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Does Your Job Really Require Algebra?
RCM ^ | 08/08/2012 | Jacob Vigdor

Posted on 08/08/2012 4:34:06 AM PDT by SeekAndFind

America has a math problem. We've had a math problem for at least fifty years - since the Soviets launched Sputnik, if not before. Our high school students have trouble competing with those raised in considerably poorer nations, and we aren't producing enough talented scientists and engineers to ensure our nation a leadership position in the twenty-first century knowledge economy.

If you think about it the right way, that's not just one math problem - it's two. You might think of improving math skills of both "average" students and the nation's top students as two birds that could be killed with one stone. But they aren't - in fact, some of the easiest ways to solve one problem make the other one worse. Our failure to recognize the distinction between these two problems helps explain why we've managed to spend so much time worrying about math in this country without ever improving the situation.

The tragedy of American mathematics can be told through the history of a single course: algebra. Two generations ago, algebra was a course reserved for elite students - perhaps the top 10%. It was taught exclusively in high school. The educators who designed the curriculum saw little point in teaching the abstract subject to students destined for careers in manual labor. A large proportion of those students who took the course would go on to use math in their careers: among male college students who graduated in the 1940s, for example, about 3 in 10 majored in a mathematically intense subject.

The pragmatic attitude towards mathematics for the masses gave way in the post-World War II era. Successive waves of curricular reforms sought to improve the mathematical skills of ordinary students. The "New Math" movement of the 1950s and early ‘60s tried to beef up the curriculum for all students, with disastrous results. By steering the curriculum away from practical application to a focus on fundamentals, new math managed to turn a generation of students off from math. Male college graduates raised in the new math era chose math-intensive majors at a rate of 20% -- down a third relative to the prior generation.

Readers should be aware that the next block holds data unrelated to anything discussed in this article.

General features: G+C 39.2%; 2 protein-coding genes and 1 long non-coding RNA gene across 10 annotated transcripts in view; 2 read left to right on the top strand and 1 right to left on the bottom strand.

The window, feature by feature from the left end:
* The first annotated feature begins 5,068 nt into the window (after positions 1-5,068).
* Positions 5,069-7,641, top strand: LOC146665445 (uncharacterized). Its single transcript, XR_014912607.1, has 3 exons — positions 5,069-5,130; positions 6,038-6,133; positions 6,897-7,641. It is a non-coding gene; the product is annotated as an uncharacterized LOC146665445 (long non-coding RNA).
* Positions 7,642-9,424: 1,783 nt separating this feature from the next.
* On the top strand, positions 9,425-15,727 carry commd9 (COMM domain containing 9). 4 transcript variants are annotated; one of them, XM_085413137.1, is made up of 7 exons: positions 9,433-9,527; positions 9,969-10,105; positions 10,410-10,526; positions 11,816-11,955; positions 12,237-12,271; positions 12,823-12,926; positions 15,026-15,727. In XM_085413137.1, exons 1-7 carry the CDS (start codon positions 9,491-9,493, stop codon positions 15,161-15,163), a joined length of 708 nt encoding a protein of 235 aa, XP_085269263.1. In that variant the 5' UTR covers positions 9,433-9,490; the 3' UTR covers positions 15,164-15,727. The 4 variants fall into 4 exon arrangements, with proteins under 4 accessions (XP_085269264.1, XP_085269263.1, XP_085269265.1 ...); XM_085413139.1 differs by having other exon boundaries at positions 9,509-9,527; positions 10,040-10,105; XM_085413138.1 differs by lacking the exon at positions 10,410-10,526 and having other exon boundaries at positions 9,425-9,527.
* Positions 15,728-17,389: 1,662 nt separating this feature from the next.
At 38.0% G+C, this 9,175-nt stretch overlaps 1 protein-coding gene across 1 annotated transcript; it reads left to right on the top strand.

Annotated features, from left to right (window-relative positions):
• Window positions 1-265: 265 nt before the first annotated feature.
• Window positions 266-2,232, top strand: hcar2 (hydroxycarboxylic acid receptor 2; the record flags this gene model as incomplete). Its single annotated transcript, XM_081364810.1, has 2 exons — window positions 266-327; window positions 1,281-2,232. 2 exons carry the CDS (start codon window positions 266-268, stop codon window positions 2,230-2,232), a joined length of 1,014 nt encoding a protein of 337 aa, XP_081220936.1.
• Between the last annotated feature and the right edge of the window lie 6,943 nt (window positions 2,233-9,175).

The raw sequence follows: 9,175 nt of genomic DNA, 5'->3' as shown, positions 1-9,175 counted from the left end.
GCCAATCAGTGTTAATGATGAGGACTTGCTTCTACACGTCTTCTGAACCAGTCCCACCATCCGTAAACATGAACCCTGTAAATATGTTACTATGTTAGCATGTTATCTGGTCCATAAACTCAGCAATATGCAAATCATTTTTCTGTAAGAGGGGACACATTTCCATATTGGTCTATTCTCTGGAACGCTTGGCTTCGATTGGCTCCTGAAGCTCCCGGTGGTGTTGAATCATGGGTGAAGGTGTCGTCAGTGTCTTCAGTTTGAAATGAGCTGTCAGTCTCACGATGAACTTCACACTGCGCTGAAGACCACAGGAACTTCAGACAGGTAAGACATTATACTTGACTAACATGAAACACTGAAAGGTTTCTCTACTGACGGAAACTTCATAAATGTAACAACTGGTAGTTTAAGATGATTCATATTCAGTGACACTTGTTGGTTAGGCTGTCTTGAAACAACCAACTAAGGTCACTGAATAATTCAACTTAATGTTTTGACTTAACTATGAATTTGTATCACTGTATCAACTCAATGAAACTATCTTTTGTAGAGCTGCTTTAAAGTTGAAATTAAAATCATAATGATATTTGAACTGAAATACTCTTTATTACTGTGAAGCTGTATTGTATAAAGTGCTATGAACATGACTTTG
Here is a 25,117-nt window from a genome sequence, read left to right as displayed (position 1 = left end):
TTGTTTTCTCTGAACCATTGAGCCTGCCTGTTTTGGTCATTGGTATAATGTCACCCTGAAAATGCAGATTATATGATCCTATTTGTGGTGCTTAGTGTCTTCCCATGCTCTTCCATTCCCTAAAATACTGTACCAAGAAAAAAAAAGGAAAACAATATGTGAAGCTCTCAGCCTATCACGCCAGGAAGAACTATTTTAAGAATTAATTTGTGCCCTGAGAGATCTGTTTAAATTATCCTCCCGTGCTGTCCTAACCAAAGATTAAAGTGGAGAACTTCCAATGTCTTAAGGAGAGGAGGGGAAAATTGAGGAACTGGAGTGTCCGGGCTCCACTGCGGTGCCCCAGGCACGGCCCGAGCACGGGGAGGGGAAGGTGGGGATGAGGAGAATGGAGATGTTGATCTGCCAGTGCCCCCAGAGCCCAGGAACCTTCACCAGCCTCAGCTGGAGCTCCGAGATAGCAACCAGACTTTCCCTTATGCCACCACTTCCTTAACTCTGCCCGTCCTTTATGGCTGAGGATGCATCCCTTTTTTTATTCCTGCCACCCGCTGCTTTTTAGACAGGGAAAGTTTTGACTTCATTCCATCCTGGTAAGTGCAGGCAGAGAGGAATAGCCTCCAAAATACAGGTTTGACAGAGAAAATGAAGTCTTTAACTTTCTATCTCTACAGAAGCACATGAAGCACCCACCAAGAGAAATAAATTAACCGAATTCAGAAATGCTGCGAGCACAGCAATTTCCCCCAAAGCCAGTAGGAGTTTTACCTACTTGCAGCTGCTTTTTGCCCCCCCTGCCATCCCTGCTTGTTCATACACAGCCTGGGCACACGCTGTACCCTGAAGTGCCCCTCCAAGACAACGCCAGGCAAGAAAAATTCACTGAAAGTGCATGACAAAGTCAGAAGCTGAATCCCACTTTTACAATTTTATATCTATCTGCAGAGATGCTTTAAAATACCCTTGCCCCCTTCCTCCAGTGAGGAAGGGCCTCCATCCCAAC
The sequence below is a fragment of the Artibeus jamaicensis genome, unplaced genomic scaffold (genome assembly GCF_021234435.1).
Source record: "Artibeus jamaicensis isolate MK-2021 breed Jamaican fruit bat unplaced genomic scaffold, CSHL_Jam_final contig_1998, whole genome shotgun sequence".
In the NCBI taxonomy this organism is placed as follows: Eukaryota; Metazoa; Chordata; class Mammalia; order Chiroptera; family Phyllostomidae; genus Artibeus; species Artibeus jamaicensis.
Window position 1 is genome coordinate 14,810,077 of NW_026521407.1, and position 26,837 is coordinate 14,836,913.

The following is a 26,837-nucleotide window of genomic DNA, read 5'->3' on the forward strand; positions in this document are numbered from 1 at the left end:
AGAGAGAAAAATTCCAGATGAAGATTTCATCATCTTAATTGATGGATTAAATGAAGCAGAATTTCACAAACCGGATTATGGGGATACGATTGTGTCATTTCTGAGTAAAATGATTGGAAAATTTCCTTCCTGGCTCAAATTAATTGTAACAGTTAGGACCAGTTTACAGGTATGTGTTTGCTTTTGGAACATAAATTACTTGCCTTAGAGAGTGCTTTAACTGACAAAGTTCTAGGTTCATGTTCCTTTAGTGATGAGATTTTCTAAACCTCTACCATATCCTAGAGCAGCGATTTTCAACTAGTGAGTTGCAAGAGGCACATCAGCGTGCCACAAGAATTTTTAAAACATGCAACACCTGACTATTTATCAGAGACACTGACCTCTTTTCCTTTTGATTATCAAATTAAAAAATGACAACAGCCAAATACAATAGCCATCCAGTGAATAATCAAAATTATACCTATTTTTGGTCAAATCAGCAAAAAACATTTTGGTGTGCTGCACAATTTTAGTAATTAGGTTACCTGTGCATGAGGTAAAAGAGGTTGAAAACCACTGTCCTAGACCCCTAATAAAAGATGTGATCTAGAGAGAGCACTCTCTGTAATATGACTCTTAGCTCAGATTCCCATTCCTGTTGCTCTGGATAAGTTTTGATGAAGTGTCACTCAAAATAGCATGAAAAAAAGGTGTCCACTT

The new math movement waned, but an intense interest in improving the math performance of ordinary students persisted for more than a generation, culminating in the "No Child Left Behind" movement of the past decade. We now instruct our schools to prioritize the performance of the worst students, and impose no penalty if they neglect their top achievers in the process. Recent studies have confirmed that schools respond to these incentives.

Today, algebra is considered a "gateway" course seen as the most critical step toward college-readiness, rather than an abstract course useful only to a select few. About one-third of American students take algebra as eighth graders. In some states, more than half of all students take algebra in middle school. A few years ago, the California State Board of Education attempted to mandate that all students take algebra in eighth grade. Proponents of early algebra point out that students who complete the course at an earlier age are more likely to do all sorts of wonderful things later in their lives. While this observation is true, it best serves to illustrate the difference between correlations and cause-and-effect relationships. Presumably, the students who take algebra at a young age were precocious even before they took the course - that's how they ended up there in the first place.

Unfortunately, the misguided transformation of algebra into a course for the masses has proven to be a cure worse than the disease. The transformation has resulted in a less rigorous course. Introductory textbooks have slimmed down considerably over the past century, omitting some subjects entirely. The primary victims of this dumbing-down are the elite students themselves. Among the most recent cohorts of college graduates, the proportion of male students majoring in math-intensive subjects has continued to hover in the 20% range. If we compare this to the historical 30% rate of two generations ago, we lose about 100,000 mathematicians, scientists, and engineers every year - enough to replace every American employee of both Microsoft and Google and still have tens of thousands to spare.

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TOPICS: Business/Economy; Science; Society
KEYWORDS: algebra; employment; job; math
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1 posted on 08/08/2012 4:34:10 AM PDT by SeekAndFind
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To: SeekAndFind

I took algebra 3 years in high school and once in college. I will never understand it or be able to do it on my own. At least I had a good teacher in high school were who able to “dumb” it down for me and explain things step-by-step (how I learn). When I was on my own, I was lost.

Geometry, on the other hand, piece of cake.


2 posted on 08/08/2012 4:43:15 AM PDT by abercrombie_guy_38